I'm also a glassware nut. Finding room for it all is become a very real problem. :blush: I haven't put much effort into acquiring any antique pieces (although I do have a few that have been donated by family members), I just like to buy whatever strikes me as different and fun. I do go for the smaller glasses too, and although I still like the V cocktail glasses, I prefer smaller ones. I have two old-fashioned glasses (not double!) that are from an Irish cream gift set and I treasure them. They are no more than 6 ounces (maybe even less) and I use them regularly. I hate the 10 or 12 ounce DOFs, but try to find anything smaller . . .

You know you are glassware fanatic when:

a) deciding what to drink is a two-stage process: choosing a cocktail; and choosing the glass

b) you have some money burning a hole in your pocket and you can't decide whether to go into the liquor store or the kitchen/home store to buy more glassware.


Mike

"The mixing of whiskey, bitters, and sugar represents a turning point, as decisive for American drinking habits as the discovery of three-point perspective was for Renaissance painting." -- William Grimes

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Another glassware fan here, though I favor vintage, not new.

You know you are glassware fanatic when:

a) deciding what to drink is a two-stage process: choosing a cocktail; and choosing the glass

This seems particularly true if you start with the glass, e.g., "I haven't used those Lake George Tiki Motel hurricane glasses in a while...."


Chris Amirault

camirault@eGstaff.org

eG Ethics Signatory

Sir Luscious got gator belts and patty melts

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Hey there, some time ago, Mr. Alchemist posted the following in the You might be a cocktail snob/geek if... topic:
When you go shopping for shakers you have to go to a couple of stores to get the right Winco/Johnson Rose combination.

Johnder asked what the correct combination of shakers might be.

Having (happily) run across a Winco 30oz shaker the other day, I am hoping that part of the equation might be correct.

In any case, the Winco 30oz works much better than the rather more expensive WMF boston shaker I had been using. I think the thicker steel of the WMF might actually be a disadvantage.

could someone comment on the winco/johnson rose combo? why are two different brands used together? what size is each? weighted/unweighted and why would you chose one over the other?

i was just looking to get a couple of new shakers. your advice would be appreciated!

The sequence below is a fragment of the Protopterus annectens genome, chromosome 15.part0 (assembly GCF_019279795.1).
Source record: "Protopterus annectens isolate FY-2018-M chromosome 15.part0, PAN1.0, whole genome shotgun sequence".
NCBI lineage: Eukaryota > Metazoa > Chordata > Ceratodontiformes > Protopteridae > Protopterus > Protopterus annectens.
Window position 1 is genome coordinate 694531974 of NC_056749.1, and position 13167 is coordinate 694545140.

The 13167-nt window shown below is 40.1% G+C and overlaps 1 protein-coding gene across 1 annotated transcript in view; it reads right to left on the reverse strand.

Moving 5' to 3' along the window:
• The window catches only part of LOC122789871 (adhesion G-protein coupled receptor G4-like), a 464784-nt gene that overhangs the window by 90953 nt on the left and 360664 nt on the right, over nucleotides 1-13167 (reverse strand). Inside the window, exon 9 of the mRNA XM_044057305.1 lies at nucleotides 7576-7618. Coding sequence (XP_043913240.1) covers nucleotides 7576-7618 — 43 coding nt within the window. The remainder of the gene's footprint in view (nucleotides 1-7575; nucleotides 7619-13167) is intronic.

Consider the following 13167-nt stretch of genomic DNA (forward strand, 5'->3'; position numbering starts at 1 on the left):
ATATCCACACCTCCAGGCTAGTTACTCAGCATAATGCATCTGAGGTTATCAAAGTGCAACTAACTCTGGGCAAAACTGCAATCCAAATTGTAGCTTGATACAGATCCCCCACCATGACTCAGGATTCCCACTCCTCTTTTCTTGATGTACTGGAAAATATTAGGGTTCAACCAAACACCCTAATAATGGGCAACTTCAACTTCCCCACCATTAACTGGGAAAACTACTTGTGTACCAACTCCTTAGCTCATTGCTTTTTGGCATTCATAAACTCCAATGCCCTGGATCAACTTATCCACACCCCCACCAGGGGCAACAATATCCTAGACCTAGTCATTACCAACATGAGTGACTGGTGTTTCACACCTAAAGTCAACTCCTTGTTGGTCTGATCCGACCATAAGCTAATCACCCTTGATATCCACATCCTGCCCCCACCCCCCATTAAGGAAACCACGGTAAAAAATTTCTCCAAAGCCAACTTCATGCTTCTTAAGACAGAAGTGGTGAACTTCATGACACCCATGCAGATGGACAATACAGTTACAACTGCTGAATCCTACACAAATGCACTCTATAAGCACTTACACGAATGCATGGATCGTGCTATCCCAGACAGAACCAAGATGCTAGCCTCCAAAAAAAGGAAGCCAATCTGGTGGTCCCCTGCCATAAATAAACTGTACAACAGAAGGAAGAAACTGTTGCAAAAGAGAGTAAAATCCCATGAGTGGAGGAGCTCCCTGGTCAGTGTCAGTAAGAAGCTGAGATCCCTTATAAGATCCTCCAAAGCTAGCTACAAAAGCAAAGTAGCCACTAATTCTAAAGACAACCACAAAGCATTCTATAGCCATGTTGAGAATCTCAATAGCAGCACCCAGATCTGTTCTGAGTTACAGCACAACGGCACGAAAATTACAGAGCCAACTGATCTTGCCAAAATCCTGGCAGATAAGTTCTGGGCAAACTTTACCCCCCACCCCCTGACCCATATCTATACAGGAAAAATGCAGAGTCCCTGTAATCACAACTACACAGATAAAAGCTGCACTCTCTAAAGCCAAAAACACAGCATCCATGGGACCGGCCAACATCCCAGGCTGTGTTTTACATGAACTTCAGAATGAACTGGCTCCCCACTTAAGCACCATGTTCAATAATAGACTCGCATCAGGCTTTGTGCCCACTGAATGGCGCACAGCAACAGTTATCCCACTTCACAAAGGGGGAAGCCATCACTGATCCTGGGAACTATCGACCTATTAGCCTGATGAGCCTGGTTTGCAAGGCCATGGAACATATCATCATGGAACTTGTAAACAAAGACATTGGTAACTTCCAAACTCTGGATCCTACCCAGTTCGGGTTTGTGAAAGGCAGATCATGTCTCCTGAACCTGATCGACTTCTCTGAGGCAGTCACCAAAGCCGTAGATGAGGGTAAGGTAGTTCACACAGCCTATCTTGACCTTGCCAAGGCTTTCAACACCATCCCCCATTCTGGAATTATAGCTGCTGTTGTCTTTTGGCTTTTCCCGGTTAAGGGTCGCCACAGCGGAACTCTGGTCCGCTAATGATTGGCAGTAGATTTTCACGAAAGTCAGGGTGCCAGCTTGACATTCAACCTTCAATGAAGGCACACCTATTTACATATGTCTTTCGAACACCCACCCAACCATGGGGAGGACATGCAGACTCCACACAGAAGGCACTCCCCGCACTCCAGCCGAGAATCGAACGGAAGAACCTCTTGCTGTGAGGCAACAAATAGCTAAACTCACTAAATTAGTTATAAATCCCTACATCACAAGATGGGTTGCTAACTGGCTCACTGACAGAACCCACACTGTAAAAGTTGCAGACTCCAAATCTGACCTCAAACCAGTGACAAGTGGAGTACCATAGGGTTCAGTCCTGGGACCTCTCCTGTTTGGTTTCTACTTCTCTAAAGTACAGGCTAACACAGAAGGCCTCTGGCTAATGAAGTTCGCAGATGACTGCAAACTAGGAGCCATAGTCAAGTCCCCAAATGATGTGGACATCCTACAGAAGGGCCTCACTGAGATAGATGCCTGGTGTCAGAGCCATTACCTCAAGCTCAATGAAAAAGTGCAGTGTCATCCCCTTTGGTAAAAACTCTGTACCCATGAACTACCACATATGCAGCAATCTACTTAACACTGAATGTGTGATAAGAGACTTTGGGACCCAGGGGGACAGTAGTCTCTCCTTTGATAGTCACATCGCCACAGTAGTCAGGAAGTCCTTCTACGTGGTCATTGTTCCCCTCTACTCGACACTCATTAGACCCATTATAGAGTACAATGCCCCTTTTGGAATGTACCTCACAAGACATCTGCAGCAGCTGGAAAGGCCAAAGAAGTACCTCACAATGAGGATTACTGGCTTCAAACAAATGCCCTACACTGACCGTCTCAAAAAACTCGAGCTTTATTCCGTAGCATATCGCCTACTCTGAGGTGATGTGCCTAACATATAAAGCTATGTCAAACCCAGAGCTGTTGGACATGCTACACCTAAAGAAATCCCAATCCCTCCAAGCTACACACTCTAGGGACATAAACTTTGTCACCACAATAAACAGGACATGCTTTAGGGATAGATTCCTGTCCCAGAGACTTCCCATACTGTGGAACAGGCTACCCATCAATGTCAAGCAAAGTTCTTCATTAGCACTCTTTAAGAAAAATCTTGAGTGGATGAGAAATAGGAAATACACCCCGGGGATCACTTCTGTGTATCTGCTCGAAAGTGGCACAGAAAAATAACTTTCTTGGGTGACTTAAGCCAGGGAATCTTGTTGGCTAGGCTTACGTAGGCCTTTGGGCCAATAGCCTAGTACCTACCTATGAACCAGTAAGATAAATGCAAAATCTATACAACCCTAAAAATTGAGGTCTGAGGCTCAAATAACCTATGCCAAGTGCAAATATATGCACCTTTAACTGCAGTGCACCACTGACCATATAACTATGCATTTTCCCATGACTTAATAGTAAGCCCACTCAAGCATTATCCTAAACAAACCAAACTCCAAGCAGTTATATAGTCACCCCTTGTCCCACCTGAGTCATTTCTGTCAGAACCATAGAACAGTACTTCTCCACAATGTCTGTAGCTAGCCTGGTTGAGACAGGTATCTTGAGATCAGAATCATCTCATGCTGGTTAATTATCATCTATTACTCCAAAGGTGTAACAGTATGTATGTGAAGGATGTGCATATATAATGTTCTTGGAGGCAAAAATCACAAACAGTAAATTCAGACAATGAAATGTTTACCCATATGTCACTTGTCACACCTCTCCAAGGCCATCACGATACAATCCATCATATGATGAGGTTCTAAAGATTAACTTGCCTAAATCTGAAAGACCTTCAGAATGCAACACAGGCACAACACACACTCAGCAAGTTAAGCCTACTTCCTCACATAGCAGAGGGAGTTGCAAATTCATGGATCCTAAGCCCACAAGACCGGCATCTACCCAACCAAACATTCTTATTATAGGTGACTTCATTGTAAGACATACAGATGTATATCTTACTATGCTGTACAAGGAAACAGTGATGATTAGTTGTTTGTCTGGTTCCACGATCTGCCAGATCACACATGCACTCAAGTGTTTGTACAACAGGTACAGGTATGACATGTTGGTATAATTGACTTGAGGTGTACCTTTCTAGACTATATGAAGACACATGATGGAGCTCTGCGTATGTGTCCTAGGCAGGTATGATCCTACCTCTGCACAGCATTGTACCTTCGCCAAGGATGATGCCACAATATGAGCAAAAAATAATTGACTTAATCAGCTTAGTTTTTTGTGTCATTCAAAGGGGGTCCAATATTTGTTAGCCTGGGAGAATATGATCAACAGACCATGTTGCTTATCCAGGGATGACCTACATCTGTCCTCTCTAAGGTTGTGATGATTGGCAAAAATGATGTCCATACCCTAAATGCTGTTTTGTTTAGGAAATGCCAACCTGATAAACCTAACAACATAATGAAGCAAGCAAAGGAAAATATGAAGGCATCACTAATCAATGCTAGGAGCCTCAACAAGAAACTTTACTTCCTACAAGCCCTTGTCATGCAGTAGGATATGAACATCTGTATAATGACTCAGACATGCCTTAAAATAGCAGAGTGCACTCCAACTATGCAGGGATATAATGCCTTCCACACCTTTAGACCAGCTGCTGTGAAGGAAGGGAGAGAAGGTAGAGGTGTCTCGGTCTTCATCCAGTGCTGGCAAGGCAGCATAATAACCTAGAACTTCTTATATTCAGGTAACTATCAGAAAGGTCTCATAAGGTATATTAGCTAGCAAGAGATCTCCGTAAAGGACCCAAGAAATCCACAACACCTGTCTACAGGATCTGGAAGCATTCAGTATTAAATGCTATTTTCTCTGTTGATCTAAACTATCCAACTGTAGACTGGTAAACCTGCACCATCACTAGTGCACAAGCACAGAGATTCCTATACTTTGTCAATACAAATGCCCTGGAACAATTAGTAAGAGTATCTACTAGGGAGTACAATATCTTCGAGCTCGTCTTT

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Stores open to the public in the San Francisco area would be ideal; but, online is OK, too.

East Bay Restaurant Supply in Oakland had a wide variety of pourers last time I was there, all very cheap. Cash and Carry, right around the corner, also has quite a few.

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Hey there, some time ago, Mr. Alchemist posted the following in the You might be a cocktail snob/geek if... topic:
When you go shopping for shakers you have to go to a couple of stores to get the right Winco/Johnson Rose combination.

Johnder asked what the correct combination of shakers might be.

Having (happily) run across a Winco 30oz shaker the other day, I am hoping that part of the equation might be correct.

In any case, the Winco 30oz works much better than the rather more expensive WMF boston shaker I had been using. I think the thicker steel of the WMF might actually be a disadvantage.

could someone comment on the winco/johnson rose combo? why are two different brands used together? what size is each? weighted/unweighted and why would you chose one over the other?

i was just looking to get a couple of new shakers. your advice would be appreciated!

The brands then selves don't matter as much as how they fit together. There should be a solid 1.5-2 inches between the top of the big shaker and the bottom of the little shaker when they are fitted. The seal should be good when you give the top of the little shaker a good smack with the heel of your hand. If you try a few different ones you will see a difference.

Check the gague of the shakers. Some are thicker than others. I like the thicker ones as the thin ones wear out (maybe not such a problem for home bartender) and they also cut my middle finger right where it joins the palm. Also probably not much of a problem if you shake with two dry hands, instead of jackerhammer with one raisined one.